The roof is the most exposed area of a building and even minor leaks can lead to severe problems if left unattended. It is therefore essential that regular maintenance is carried out to ensure the building remains wind and watertight. It is recommended that repairs and inspections are carried out by a skilled tradesperson.
Replace any missing slates, and repair any damage to lead flashings at junctions and valleys, and where the roof meets any chimneys, dormers or walls.
If roof repair is required, original slates should be carefully salvaged and set aside for later reinstatement. Replacement slates should be introduced to less noticeable areas of the roof, with originals being set aside for use in the more prominent areas. Replacement slates should match the original building material as closely as possible in type, colour, texture, size and thickness. If nails are noticeably corroded, they should be removed and replaced with stainless steel nails.
Only where roofing materials have come to the natural end of their life, or repairs are no longer effective should the full re-slating of a roof be considered. A rough guide would be that where one fifth or more of the slates have to be renewed, re-roofing should be considered.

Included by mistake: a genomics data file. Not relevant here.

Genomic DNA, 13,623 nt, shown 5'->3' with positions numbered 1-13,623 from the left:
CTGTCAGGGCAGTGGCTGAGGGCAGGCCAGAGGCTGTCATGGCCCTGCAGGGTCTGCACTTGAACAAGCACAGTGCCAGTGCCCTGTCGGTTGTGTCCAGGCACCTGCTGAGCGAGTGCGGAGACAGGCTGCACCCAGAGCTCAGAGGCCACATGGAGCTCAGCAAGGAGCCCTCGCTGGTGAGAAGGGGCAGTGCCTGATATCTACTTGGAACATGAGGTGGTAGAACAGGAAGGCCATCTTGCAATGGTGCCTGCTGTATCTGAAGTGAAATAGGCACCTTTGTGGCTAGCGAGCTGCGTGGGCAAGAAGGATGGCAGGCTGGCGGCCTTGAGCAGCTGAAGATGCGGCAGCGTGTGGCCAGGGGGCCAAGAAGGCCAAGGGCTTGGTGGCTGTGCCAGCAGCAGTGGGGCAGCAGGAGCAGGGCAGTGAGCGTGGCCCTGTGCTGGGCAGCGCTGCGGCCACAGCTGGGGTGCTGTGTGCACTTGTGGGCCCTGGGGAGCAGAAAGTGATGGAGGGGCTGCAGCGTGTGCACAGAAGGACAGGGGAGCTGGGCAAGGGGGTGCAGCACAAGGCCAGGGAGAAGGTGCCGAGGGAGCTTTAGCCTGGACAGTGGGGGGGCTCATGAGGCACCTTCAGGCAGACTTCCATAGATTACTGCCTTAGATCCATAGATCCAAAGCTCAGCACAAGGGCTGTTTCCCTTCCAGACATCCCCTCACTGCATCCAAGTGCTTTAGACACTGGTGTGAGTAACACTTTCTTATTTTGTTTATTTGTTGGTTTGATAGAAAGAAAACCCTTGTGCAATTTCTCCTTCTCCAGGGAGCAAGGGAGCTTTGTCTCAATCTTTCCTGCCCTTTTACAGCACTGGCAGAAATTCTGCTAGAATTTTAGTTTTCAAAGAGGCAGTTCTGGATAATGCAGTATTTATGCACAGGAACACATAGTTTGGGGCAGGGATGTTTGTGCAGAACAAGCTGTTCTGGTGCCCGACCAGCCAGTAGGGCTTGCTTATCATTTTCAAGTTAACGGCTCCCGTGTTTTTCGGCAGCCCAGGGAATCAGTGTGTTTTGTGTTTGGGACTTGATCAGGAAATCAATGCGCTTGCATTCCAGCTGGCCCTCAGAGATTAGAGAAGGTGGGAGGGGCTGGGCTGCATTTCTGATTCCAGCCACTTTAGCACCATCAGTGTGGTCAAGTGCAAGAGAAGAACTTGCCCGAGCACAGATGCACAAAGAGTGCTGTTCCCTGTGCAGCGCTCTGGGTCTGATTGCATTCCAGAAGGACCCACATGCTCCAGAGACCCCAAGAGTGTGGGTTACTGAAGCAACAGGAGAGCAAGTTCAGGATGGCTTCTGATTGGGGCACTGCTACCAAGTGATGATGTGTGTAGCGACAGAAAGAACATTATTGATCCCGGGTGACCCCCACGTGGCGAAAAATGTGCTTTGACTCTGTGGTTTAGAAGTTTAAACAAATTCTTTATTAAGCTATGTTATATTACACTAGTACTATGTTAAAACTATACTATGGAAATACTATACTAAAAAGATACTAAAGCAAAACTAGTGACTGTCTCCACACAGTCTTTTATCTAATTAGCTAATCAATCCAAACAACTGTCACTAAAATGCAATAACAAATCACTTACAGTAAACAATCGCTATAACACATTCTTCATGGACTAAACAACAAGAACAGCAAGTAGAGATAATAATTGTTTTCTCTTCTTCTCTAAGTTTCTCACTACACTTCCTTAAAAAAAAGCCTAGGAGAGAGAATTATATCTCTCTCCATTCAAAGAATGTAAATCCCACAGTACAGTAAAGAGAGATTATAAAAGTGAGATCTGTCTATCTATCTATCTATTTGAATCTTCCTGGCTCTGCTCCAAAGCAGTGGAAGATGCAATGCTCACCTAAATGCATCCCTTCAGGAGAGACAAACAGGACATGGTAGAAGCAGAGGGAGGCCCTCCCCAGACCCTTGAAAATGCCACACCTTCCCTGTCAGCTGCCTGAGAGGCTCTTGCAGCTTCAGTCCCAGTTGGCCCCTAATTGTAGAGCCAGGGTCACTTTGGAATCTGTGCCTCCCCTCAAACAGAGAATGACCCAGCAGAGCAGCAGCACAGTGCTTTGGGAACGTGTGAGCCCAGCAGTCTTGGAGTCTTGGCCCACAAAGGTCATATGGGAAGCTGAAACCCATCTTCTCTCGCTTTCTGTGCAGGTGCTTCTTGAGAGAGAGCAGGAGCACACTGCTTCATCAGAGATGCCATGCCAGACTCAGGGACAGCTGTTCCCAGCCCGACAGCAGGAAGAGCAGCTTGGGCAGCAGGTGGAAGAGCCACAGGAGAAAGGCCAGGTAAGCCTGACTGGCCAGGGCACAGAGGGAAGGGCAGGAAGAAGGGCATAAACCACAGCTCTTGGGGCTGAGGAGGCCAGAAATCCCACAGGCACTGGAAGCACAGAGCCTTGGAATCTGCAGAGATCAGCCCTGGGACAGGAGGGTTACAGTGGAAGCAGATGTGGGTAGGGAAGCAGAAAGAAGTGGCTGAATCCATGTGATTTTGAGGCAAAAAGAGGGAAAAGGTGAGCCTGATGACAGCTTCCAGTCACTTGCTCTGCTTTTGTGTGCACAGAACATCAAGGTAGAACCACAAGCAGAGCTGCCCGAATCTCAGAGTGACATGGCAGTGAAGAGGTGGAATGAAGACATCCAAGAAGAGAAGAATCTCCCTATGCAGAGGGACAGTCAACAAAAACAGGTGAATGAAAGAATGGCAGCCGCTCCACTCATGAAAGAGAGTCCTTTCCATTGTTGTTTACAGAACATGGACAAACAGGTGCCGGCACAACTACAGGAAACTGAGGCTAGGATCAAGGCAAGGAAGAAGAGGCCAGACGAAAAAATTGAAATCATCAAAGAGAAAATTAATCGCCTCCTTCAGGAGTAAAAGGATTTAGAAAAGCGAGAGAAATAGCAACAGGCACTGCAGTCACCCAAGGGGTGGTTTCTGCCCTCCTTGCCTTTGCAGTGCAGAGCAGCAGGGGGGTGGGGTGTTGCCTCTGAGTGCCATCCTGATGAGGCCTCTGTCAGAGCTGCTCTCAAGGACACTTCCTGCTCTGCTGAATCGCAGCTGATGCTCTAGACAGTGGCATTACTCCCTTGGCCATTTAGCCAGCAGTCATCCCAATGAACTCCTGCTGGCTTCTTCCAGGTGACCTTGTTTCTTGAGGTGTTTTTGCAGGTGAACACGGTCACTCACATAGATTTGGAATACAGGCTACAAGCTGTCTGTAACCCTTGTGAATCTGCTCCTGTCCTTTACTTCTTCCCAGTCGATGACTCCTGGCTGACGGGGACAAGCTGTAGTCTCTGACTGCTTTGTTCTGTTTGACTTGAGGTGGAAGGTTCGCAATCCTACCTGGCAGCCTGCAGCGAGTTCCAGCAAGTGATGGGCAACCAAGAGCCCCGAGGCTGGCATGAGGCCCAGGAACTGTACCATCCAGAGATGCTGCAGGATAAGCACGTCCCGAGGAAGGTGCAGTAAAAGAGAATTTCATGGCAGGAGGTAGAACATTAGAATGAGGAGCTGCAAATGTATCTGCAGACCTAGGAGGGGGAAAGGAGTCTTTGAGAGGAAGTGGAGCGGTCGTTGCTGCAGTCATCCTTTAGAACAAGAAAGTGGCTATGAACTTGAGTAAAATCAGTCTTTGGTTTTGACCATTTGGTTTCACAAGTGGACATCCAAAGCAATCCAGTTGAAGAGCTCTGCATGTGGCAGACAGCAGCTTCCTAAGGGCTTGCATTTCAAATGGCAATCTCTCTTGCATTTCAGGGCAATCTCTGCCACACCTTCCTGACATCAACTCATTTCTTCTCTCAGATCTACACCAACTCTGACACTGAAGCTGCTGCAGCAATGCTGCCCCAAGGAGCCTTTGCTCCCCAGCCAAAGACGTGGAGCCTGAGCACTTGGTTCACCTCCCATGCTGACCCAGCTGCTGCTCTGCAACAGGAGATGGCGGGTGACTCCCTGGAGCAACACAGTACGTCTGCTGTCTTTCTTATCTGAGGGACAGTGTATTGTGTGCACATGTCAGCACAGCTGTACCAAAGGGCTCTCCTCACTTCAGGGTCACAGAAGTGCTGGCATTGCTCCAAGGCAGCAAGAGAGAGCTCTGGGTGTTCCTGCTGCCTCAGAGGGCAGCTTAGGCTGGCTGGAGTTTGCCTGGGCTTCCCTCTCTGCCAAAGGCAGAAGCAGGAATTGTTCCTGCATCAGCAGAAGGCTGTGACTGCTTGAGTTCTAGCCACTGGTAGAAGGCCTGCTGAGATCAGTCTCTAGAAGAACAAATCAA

Chimneys are often overlooked as they are harder to inspect. Plant growth on a chimneystack usually means that mortar joints are failing. Water damage to chimneys can increase the likelihood of deterioration and even collapse. Water will enter an open chimney from above and if only intermittent use the flue will become damp. Putting chimney cowls in place will help reduce chances of water ingress, while allowing the chimney to remain in use.
Capped, permanently closed chimneys and closed up, unvented fireplaces can trap moisture within the structure, inviting instability and damp patches to the interior of a building. Opening closed chimneys, and fitting vented caps will prevent water entering from above, and ventilate the chimney stack. Closed fireplaces should be fitted with vented grilles.